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The Only Harmless Great Thing by Brooke Bolander

The Only Harmless Great Thing RD3_quote4_pms2_pink
In the early years of the 20th century, a group of female factory workers in Newark, New Jersey slowly died of radiation poisoning. Around the same time, an Indian elephant was deliberately put to death by electricity in Coney Island.

These are the facts.

Now these two tragedies are intertwined in a dark alternate history of rage, radioactivity, and injustice crying out to be righted. Prepare yourself for a wrenching journey that crosses eras, chronicling histories of cruelty both grand and petty in search of meaning and justice.
~~~~~
Brooke Bolander’s work has garnished any number of nominations, including multiple Locus, Hugo, and Nebula awards, among others. The Only Harmless Great Thing is her first solo volume; a slim novella out of Tor.com, it’s already picked up a lot of interesting buzz and an excellent marketing campaign… but does the novella bear out the speculation?

The Only Harmless Great Thing is a very odd book; it marries together alternate history with a science fictional future, in two parallel narratives, with a third, folkloric deep-history narrative running alongside those two. Bolander’s choices of narratives are not pleasant ones. The Only Harmless Great Thing is the story of an elephant, Topsy, brought with a little alternate history into the story of Regan, a Radium Girl. In Bolander’s world, elephants are discovered to have language and a degree of sentience in the 1880s, and so when the effects of radium were discovered, US Radium brought elephants in to paint the watches – one of whom is Topsy. In a parallel narrative, much later, Kat is trying to persuade elephants to allow humans to make them glow near nuclear waste dumps as a lasting warning about the presence of radiation, as a ten-thousand-year warning sign.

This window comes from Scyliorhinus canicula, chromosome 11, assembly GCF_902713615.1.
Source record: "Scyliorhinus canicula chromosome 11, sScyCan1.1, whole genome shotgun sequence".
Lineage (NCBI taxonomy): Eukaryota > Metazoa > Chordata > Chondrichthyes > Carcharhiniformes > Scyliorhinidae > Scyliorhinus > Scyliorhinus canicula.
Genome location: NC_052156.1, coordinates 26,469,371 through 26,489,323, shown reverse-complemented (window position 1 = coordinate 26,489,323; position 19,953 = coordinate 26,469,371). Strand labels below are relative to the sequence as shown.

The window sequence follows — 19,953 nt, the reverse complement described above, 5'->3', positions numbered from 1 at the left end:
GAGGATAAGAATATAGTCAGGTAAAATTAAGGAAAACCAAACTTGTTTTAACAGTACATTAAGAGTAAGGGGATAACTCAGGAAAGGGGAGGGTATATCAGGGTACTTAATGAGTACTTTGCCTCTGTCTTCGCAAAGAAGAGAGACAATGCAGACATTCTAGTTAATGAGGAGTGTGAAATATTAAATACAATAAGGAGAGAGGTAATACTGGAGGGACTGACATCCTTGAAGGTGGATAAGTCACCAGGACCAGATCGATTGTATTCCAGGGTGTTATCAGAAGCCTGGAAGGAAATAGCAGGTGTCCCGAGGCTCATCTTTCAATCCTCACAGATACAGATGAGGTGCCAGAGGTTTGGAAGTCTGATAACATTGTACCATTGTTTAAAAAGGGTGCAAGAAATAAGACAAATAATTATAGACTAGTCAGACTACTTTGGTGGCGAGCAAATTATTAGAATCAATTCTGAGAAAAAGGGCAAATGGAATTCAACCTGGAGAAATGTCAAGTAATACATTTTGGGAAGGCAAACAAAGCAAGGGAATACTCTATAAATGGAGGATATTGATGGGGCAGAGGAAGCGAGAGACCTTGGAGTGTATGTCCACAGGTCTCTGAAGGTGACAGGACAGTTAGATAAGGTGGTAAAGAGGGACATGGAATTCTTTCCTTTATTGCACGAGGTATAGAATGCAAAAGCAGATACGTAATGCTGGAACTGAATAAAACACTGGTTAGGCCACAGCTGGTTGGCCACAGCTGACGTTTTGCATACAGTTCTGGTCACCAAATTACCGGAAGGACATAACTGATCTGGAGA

Bolander slips between the different narratives, registers, and narrators of The Only Harmless Great Thing with a skillful grace and ease that ties the whole thing together; the voices are very distinct, and that helps to distinguish between the stories as we slip between them. At times, it can be a little confusing for a few lines, but on the whole which narrative Bolander has the reader in rapidly becomes clear. The alternate and future histories are intertwined seamlessly with reality, and on the whole their revelation is well done; there are moments Bolander relies on knowledge that she hasn’t given the audience yet, but they’re few and far between.

This is a sparsely characterised novella; The Only Harmless Great Thing has a grand total of nine characters, which includes two pachyderms, one character who only speaks once and that through a post-mortem letter, an interpreter, a supervisor, an academic, a corporate executive, and a bitter Radium Girl. Of these, three are at various times viewpoint characters, and the rest appear only briefly; Bolander doesn’t make their characters much more than the flat necessities for the advancement of the plot, but her three core characters, those whose viewpoints we follow, are far better realised.

Each has a very unique voice and thought process, from the slangy dialect of Regan through to the mythopoetic style of thought of Topsy and the straightforwardly modern Kat. The Only Harmless Great Thing does a fantastic job of showing how Topsy’s and Regan’s lives parallel each other and how their struggles with forces outside and larger than themselves change them. There is a strong streak of radical politics on display in the work, and a class anger, that Bolander infuses with a kind of bleak despair at the state of the treatment of the working classes and of nature; and the way she uses that and filters it through her characters is incredibly powerful. The problem is Kat; Bolander’s treatment of her is uneven, and her character veers sharply between profoundly empathetic and profoundly disconnected, growing from one to the other and back again, and without any real sense of who she is as a person outside the project she proposed.

Finally, and almost without characters, is the deep-history myth-narrative that runs alongside these two core narratives. Bolander tells this in something akin to the style of a Just So story; and her style for these sections is absolutely beautiful and perfect, and the story itself is dark, moving, and painful. The Only Harmless Great Thing takes this extra piece of the jigsaw and moves, suddenly, from a two dimensional to a three dimensional puzzle, a complex narrative of interlocking parts with multiple messages; it’s only at the end that the relevance of this story becomes obvious to the others, in a very neat bit of writing.

The Only Harmless Great Thing isn’t a perfect novella, but it is a fantastic one; Bolander’s continues to go from strange, dark strength to dark, strange strength, and this continues that trend.

Disclaimer: This review was based on an ARC provided on request by the publisher, Tor.com.

If you found this review useful, please support my ability to write by contributing to my Patreon.

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